Cuts to the city budget mean public libraries will no longer be open seven days a week, officials said.
The last day of Sunday service for the New York Public Library and Queens Public Library will be Nov. 26. For Brooklyn Public Library, the last Sunday service will be Dec. 17.
What You Need To Know
- According to officials, cuts to the city budget mean public libraries will no longer be open seven days a week
- Mayor Eric Adams said the cuts are due to money being diverted towards the migrant influx
- Adams added the city has a $7 billion gap in next year’s budget, but many say the cuts should come from somewhere else
“Without sufficient funding, we cannot sustain our current levels of service, and any further cuts to the Libraries’ budgets will, unfortunately, result in deeper service impacts,” representatives of the three library systems wrote in a joint statement.
According to the statement, the public libraries are also reducing spending on library materials, programming and building maintenance and repairs.
City Hall blamed the cuts, which will impact virtually every city agency, on costs to house and feed asylum seekers.
Locations that currently have Sunday services for the New York Public Library are Bronx Library Center, Grand Concourse and Parkchester in the Bronx; and Stephen A. Schwarzman Building, Stavros Niarchos Foundation Library, Jefferson Market and Washington Heights in Manhattan; and Todt Hill–Westerleigh on Staten Island.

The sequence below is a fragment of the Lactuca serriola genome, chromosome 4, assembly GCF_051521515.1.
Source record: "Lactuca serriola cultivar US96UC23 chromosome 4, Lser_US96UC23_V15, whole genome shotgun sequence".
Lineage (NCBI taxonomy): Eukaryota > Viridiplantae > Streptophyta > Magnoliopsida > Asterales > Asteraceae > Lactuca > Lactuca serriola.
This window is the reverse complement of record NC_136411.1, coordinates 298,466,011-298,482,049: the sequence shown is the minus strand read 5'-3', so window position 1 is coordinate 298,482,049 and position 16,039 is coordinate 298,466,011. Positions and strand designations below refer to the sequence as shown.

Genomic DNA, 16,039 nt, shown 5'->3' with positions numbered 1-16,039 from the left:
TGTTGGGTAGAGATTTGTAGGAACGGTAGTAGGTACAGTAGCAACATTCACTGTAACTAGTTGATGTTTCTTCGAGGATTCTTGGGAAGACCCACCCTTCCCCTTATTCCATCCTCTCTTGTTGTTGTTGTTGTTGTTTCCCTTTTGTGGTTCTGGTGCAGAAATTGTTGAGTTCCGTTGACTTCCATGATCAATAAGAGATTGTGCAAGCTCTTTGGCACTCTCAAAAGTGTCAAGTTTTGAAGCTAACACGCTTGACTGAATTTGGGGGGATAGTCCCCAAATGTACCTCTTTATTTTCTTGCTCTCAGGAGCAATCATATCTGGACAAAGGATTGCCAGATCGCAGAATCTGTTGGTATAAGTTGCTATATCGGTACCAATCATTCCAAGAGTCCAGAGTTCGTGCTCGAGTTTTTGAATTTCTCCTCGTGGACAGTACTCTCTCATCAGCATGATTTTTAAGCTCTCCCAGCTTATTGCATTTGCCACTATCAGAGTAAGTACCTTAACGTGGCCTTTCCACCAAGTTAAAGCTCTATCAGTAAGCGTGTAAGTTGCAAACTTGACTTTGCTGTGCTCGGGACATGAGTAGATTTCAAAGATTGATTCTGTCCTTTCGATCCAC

In Queens, the locations are Central Library in Jamaica and Flushing Library. In Brooklyn, the locations are Borough Park, Brooklyn Heights, Central, Greenpoint, Kings Highway, Macon, Midwood and New Lots.
Mayor Eric Adams mentioned the city has a $7 billion gap in next year’s budget, but many say the cuts should come from somewhere else.
People weren’t using their indoor voices to express their outrage over the cuts. Protesters outside of City Hall were demanding for an alternative.
“A 5% cut would mean less story-time, less job force work development. It would mean no more seven-day service at any branch. It would also mean less materials and less for New Yorkers,” said Lauren Bradley, board member of Urban Libraries Unite.
Looking to the future, libraries are bracing for deeper budget cuts in fiscal year 2025. For that year, there’s also a proposed 5% cut.
“It’s going to be a big problem,” said Ricky Hartman, who was writing his first book at the Stavros Niarchos Foundation Library in Manhattan.
Hartman said he hopes things will change and the city will get more funding so deeper budget cuts won’t be in store in the near future.